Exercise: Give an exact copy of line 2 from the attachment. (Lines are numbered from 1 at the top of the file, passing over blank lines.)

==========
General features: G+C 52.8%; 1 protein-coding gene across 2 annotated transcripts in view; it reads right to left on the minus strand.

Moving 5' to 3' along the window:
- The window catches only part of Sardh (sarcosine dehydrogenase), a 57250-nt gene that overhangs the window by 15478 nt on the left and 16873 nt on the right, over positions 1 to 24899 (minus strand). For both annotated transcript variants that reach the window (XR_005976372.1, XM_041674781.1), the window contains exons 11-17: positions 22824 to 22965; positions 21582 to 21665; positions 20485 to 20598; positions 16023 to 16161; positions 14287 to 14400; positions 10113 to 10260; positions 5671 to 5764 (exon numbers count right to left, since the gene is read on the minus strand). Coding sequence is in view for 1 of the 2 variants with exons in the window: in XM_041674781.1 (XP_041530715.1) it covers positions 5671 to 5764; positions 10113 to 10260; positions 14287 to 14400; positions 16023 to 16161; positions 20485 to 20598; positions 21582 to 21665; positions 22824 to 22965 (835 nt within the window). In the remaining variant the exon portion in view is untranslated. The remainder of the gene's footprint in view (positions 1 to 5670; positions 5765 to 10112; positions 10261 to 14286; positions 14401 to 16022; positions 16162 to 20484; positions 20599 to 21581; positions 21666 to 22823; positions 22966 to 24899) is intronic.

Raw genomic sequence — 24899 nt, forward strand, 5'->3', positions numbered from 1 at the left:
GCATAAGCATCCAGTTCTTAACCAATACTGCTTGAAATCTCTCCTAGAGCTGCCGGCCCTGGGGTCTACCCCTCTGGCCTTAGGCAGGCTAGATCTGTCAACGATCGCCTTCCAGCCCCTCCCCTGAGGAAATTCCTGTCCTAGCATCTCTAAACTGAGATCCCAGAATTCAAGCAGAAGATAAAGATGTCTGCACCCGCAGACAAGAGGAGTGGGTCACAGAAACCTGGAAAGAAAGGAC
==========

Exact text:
Moving 5' to 3' along the window: